Thursday, July 24, 2008

The Tour de France

I am a huge fan of this event. Like NASCAR, technology and great analysis has helped to propel this once fringe event into something viewers can really enjoy. Given my antipathy to the sports that dominate this time of year (baseball (yawn) and the WNBA (chuckle)), the return of the Tour each year is something to be savored.

I would really like to see them drop their drug testing program though. Drop it altogether. The sport is rife with doping, and it is a farce to think that the top riders aren't finding ways to skirt the rules. I say, let them all dope! This way, no one can claim to be "playing by the rules", no one gets an unfair advantage. You wanna juice? Ok, but your body gets to pay the consequences.


Moondog said...

Bryan - I cannot agree with you here. While I agree the Tour de France is a Tour de Force, doping and illegal drugs should be stamped out, whatever it takes. Until it is, the Tour is diminished. I honestly believe credibility can be restored.

Regarding baseball as a yawn, such libel disturbs me greatly! Here is a sport regaining credibility by stamping out the drug use you sanction. I love national pastime and cannot remain quiet as it comes under attack by your keyboard!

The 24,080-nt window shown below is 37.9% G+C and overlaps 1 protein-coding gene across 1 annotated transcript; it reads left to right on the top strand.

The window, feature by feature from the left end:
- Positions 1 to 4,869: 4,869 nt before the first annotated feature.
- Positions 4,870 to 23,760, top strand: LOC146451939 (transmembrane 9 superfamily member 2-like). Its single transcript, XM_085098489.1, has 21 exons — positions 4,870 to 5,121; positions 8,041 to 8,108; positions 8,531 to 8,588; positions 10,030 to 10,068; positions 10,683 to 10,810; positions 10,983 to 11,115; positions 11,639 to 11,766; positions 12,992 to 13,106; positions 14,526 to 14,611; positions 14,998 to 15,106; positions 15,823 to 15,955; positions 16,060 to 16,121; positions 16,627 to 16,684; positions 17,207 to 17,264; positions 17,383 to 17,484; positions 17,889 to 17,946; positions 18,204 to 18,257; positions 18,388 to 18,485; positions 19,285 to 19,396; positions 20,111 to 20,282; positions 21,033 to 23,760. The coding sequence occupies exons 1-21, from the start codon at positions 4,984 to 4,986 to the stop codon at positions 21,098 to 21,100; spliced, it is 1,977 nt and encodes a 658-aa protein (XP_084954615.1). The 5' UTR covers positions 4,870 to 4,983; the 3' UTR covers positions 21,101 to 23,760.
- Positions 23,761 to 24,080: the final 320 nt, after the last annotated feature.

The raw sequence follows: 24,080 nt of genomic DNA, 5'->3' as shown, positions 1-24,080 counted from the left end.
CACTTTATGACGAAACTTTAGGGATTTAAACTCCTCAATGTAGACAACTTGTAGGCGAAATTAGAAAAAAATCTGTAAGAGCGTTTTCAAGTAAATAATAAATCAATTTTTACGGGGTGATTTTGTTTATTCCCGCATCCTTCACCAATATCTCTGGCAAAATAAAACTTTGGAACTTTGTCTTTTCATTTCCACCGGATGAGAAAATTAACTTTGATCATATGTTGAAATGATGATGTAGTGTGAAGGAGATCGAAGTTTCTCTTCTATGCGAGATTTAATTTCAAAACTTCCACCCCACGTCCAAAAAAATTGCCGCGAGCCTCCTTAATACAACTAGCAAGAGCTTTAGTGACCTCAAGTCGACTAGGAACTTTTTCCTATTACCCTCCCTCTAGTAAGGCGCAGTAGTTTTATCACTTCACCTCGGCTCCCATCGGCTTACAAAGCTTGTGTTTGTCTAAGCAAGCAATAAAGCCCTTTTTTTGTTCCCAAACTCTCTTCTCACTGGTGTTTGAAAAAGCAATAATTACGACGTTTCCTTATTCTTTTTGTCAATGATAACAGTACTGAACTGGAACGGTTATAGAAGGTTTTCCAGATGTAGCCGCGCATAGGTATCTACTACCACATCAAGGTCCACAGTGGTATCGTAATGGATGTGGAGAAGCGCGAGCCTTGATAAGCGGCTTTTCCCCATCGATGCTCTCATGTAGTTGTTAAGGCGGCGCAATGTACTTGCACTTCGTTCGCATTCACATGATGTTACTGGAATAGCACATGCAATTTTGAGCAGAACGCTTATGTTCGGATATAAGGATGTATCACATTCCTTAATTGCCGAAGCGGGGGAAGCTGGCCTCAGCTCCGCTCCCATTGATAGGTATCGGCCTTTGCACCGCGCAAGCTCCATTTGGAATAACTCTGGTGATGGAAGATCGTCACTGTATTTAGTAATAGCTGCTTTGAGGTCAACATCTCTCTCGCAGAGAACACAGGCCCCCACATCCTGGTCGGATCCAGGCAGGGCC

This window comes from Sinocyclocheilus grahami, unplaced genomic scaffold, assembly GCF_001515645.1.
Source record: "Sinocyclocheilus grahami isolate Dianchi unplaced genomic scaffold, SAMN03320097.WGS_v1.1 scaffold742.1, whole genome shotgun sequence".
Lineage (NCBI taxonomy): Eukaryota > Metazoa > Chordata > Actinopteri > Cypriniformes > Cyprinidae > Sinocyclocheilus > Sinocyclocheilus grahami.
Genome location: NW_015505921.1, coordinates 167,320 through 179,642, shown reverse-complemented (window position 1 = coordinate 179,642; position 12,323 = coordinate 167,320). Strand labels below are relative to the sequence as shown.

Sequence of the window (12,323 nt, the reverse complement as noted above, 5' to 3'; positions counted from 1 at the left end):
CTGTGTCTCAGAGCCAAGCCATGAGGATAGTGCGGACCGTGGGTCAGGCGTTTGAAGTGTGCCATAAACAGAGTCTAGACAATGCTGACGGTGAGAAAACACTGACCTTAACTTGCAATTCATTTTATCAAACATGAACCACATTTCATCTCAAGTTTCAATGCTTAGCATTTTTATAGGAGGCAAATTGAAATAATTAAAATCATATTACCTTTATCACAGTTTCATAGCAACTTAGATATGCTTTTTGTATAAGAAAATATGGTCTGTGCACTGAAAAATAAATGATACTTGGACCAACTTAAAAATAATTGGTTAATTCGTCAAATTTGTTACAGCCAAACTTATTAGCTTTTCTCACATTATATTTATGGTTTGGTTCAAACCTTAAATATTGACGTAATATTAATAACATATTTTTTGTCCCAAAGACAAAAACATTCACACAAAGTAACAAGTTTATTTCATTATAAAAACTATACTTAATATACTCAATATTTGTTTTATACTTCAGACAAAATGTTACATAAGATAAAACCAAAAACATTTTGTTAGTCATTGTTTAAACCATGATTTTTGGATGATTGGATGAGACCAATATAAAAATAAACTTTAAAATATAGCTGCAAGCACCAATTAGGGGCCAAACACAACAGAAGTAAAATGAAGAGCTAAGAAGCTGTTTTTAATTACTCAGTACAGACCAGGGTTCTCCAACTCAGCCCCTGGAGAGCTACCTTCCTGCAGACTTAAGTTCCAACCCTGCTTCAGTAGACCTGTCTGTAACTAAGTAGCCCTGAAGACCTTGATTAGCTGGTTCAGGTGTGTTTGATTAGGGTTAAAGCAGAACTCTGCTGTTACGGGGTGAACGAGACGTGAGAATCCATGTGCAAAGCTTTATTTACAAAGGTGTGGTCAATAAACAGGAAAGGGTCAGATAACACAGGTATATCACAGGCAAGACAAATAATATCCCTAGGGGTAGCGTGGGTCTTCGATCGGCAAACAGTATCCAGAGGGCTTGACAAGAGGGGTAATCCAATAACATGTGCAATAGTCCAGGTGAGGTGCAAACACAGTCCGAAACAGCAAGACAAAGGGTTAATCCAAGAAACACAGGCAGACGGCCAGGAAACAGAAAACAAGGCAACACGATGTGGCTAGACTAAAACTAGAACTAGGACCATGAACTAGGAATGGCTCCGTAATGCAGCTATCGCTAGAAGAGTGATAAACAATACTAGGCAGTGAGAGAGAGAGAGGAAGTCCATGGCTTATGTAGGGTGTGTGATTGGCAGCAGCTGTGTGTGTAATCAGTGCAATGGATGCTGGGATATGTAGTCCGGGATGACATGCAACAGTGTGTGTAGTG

The Conservative Wahoo said... and the Tour are different, especially when it comes to drugs. In baseball, one competes against other teams in that season, but also against everyone who has ever played the game before. What makes baseball special and different (though still not exciting, sorry bro) is the statistical analysis. Being able to compare players across the ages is an important part of the lure of baseball. The Tour is what it is each year. Sometimes they change the course, new technology comes into the sport all the time, there is no fascination with those who raced in the past. Everything is about that year's race. Therefore, if everyone were allowed to dope, no one suffers. Really, how do you as a viewer suffer if the riders are doping?

Baseball's stamping out of drugs is impressive and necessary, as historical comparison is a key part of the sport. I applaud the sport, and I look forward to the day when it joins the first tier of world sports by prohibiting its managers and coaches from wearing the same uniforms as players.

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